A Road Trip Through America's Southwest

Sarah Eshpeter evokes the scale and surreality of America's southwestern landscapes in her snapshots of Utah's curving red rocks and New Mexico's Persil-white sand dunes

Four days. That's all it took to fall in love with the Southwest. Having lived in the States for most of my life, it amazes me to think that, until recently, I had failed to explore this extension of my own backyard. Perhaps for the better, a lack of hype surrounding this dry, arid area has made it one of America's best-kept secrets. Here's to hoping it stays that way.

Upon arriving in Albuquerque, New Mexico, we hit the ground running, stopping only for tacos and elote (corn on the cob). Riding shotgun in my brother's old Mazda, I had a front-row seat of the sunset that night. Between the sleep deprivation and heat-induced trance, I was half convinced we had landed on Mars. As the sun rose, we hiked the rock formations of Arches National Park in Moab, Utah. After sweating out our bodyweight in water, we departed, sat nav set for Page, Arizona.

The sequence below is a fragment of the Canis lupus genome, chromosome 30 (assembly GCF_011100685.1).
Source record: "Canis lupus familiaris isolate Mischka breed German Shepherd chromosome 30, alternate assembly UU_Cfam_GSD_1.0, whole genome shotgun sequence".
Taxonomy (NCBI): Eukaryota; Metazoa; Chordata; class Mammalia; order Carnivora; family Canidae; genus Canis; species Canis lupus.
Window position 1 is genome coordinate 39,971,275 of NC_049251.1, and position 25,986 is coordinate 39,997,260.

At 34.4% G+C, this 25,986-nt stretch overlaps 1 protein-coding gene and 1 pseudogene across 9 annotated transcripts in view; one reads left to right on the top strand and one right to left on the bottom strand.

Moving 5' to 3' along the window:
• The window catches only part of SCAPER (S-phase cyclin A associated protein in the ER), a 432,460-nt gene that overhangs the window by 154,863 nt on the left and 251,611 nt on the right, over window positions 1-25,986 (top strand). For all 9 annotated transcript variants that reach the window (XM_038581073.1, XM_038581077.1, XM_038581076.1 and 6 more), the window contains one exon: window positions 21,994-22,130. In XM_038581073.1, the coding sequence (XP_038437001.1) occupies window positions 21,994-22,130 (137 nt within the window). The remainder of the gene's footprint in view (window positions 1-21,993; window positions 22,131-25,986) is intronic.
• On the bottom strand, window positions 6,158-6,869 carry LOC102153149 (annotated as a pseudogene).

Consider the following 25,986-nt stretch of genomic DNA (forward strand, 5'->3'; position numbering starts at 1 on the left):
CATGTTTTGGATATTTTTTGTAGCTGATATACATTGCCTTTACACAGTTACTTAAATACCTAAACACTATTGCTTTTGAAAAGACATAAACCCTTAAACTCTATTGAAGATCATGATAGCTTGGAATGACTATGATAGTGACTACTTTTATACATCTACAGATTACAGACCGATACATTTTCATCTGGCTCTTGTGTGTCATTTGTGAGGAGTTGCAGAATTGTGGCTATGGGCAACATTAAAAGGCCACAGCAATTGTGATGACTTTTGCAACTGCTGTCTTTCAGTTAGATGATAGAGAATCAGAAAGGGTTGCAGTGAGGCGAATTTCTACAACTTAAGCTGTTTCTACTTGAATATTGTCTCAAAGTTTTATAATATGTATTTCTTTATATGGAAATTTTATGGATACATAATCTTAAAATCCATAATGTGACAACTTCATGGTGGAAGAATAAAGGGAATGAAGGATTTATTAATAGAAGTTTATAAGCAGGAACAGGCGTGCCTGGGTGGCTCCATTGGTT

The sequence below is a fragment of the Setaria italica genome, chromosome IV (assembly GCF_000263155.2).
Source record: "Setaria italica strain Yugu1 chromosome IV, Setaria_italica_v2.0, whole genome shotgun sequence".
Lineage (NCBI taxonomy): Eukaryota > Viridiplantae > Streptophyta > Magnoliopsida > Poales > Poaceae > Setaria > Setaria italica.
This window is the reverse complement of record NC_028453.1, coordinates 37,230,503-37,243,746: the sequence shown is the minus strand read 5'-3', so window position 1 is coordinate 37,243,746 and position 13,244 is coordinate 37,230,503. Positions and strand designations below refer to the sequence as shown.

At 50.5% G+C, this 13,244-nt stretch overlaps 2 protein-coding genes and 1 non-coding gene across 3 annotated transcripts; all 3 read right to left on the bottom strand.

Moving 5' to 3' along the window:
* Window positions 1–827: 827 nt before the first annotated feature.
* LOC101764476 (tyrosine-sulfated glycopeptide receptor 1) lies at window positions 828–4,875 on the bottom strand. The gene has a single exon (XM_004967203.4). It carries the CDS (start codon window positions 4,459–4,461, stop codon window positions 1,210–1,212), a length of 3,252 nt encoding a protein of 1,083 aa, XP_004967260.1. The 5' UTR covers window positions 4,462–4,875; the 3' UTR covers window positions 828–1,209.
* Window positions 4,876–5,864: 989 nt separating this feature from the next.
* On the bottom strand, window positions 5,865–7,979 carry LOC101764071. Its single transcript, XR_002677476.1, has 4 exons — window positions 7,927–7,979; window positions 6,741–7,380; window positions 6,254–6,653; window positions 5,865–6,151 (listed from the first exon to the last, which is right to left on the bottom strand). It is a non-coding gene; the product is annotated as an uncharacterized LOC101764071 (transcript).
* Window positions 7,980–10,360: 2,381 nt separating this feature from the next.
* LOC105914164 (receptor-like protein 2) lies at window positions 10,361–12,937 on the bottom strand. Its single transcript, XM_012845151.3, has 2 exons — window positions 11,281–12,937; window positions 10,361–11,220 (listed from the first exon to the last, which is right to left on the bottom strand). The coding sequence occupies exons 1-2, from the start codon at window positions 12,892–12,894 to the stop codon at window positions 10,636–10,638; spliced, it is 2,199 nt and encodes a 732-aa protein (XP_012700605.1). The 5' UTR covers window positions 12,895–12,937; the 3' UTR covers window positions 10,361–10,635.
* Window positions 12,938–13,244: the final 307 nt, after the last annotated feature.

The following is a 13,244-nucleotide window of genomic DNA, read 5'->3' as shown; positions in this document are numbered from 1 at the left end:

Here, we cautiously descended well over 100 feet into the depths of Antelope Canyon, a sandstone slot canyon that has been carved out by more than 1.5million years of flash flooding. And yet again we travelled on. Our drive to Alamogordo, New Mexico, took us through the expanse of Navajo Nation. Wild horses, herds of cattle, prickly pears. Nearly 10-hours later, we arrived at White Sands National Monument. Named for its stark white-sand dunes, we clambered up the gypsum dunes, hoping to avoid rattlesnakes, in a vicious dry heat.

Hundreds of freckles later, it was time to return home.


This article was updated 18 November 2022.

Paradero Todos Santos, Exterior
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